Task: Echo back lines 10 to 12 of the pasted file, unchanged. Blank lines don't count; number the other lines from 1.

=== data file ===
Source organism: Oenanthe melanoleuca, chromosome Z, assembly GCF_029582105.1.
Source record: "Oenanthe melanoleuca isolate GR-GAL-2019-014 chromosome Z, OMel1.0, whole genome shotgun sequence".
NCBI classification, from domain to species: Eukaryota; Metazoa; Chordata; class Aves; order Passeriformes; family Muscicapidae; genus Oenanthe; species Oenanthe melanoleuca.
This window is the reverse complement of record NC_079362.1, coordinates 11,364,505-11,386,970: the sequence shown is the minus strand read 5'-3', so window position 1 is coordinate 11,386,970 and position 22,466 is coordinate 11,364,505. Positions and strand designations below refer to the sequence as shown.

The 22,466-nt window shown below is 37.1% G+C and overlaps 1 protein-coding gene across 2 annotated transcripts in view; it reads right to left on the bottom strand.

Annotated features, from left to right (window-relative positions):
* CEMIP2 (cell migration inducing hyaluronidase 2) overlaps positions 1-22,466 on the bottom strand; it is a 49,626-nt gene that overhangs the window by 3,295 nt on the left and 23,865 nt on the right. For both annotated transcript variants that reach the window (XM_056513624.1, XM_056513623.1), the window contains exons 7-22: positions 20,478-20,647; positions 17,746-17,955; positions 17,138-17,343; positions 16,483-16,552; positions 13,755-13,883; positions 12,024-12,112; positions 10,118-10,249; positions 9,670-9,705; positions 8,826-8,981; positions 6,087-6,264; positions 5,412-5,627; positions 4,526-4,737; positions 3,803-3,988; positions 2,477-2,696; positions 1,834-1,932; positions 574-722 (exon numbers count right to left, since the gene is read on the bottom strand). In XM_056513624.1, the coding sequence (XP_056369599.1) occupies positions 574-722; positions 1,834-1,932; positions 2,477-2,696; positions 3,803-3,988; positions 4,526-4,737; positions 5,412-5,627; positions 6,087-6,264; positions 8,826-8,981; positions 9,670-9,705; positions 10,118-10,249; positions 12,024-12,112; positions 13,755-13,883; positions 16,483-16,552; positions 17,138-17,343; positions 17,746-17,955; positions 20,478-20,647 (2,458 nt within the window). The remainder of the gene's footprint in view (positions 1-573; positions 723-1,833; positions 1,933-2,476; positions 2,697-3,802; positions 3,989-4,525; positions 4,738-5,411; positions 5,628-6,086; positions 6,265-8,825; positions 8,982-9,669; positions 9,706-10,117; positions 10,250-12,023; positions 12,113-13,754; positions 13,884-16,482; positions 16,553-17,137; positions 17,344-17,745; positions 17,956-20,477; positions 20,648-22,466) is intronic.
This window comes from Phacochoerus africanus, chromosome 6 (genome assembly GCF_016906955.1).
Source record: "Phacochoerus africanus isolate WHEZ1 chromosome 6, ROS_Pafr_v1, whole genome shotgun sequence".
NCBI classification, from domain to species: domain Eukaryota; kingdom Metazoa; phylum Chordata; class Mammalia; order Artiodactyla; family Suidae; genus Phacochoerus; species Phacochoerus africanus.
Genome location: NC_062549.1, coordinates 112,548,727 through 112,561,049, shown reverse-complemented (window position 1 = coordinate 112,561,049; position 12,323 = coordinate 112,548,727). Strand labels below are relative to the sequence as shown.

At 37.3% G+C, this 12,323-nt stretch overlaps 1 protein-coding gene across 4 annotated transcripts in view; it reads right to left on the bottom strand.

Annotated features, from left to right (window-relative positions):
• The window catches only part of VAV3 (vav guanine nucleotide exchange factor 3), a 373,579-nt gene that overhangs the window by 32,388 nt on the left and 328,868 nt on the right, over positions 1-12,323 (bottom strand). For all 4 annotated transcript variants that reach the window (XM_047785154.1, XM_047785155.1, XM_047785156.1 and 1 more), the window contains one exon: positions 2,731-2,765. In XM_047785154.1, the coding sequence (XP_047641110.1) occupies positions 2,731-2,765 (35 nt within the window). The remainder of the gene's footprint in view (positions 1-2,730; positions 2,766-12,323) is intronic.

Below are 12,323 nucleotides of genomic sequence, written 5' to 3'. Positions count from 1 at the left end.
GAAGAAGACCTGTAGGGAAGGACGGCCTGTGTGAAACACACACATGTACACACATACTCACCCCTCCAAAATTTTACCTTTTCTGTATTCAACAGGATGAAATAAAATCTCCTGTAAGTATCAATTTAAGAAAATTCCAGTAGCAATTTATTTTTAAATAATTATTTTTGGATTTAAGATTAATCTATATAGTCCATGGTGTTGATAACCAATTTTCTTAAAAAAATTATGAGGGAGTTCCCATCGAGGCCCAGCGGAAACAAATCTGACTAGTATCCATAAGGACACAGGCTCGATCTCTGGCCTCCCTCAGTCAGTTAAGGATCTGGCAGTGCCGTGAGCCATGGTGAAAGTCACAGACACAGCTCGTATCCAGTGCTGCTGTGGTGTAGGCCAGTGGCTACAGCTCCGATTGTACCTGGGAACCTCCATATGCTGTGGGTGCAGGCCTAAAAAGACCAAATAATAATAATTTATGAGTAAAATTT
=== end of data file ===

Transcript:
NCBI classification, from domain to species: domain Eukaryota; kingdom Metazoa; phylum Chordata; class Mammalia; order Artiodactyla; family Suidae; genus Phacochoerus; species Phacochoerus africanus.
Genome location: NC_062549.1, coordinates 112,548,727 through 112,561,049, shown reverse-complemented (window position 1 = coordinate 112,561,049; position 12,323 = coordinate 112,548,727). Strand labels below are relative to the sequence as shown.

At 37.3% G+C, this 12,323-nt stretch overlaps 1 protein-coding gene across 4 annotated transcripts in view; it reads right to left on the bottom strand.